Managers use a variety of information to set performance targets. Using data from 376 branches of a large travel retailer over five years, this study documents supervisors considering the relative performance of comparable units in target setting, which we term relative target setting (RTS). We find evidence of RTS after controlling for individual past performance in the form of ratcheting. Our findings also indicate that RTS partially shapes the use of other information on past performance. Specifically, we find that the magnitude of ratcheting decreases (increases) with RTS for favorable (unfavorable) performance variances, and the asymmetry of ratcheting characterized by different ratcheting coefficients for unfavorable than for favorable variances is significant for large absolute magnitudes of RTS. Managers use the flexibility associated with the subjectivity of the target-setting process to weight peer and individual information differently across different units.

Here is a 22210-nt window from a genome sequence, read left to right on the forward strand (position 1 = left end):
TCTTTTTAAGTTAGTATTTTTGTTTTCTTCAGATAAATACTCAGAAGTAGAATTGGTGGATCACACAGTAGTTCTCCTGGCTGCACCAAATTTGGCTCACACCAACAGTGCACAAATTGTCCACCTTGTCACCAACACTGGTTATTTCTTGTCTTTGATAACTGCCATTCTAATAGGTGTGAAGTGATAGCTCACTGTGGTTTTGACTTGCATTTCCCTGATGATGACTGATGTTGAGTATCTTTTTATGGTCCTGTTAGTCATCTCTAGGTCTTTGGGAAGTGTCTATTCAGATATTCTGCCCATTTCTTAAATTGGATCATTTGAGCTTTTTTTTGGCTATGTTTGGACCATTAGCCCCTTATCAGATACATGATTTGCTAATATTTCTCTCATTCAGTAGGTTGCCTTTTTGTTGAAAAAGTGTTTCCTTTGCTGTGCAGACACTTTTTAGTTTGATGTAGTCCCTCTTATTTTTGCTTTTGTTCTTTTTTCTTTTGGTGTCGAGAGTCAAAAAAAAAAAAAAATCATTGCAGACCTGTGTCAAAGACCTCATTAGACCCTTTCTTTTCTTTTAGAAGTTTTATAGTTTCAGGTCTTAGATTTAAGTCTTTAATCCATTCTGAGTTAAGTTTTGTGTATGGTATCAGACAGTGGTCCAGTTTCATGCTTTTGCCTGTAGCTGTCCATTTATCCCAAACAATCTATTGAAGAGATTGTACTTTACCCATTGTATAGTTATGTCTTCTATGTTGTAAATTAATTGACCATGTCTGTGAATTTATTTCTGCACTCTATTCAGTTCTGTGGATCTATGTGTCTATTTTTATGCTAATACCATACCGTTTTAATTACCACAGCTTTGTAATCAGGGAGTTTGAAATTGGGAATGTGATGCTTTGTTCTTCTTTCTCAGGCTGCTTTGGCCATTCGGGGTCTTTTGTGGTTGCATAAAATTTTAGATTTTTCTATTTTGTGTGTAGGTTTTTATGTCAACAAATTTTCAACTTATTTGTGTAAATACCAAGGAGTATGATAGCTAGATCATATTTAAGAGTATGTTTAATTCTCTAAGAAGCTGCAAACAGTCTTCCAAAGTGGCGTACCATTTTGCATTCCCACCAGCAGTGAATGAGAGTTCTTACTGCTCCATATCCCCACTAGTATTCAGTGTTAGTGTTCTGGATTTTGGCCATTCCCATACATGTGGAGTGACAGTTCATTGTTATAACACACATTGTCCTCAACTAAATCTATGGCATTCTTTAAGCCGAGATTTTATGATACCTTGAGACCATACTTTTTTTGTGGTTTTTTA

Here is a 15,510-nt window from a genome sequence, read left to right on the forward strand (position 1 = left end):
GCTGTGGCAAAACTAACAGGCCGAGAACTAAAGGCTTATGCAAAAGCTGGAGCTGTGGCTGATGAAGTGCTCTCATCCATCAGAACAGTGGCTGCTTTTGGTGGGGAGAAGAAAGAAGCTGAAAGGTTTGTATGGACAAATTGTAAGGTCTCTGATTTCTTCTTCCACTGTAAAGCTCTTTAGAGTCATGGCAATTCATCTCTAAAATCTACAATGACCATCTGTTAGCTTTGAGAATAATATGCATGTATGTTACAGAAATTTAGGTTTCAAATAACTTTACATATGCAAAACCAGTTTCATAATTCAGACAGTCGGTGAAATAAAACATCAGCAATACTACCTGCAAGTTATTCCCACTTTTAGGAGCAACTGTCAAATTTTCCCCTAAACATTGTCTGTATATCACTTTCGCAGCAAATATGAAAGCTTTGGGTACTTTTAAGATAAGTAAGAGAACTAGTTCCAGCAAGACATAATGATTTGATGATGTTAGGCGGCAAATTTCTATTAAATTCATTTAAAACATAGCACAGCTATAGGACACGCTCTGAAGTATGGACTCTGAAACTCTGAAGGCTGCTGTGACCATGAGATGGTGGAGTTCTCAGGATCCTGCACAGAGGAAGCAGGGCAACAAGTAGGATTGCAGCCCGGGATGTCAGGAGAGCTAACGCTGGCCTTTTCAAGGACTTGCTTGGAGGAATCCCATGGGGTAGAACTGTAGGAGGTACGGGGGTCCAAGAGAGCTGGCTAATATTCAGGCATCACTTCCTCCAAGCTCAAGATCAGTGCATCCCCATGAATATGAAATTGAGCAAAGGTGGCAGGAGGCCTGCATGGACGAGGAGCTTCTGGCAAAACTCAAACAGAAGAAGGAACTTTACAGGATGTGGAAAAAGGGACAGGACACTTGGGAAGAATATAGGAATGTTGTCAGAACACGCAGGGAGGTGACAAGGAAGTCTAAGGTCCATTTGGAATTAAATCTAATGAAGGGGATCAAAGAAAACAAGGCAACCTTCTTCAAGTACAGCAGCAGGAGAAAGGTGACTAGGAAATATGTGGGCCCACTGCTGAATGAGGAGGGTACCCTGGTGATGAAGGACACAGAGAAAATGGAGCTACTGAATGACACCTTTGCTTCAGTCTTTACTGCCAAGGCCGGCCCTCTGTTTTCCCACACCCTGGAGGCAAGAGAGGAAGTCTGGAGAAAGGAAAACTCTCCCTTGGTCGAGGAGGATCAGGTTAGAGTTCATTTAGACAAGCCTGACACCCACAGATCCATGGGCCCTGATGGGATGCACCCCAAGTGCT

Data Availability: The data used in this study cannot be made publicly available due to confidentiality agreements with the participating organization.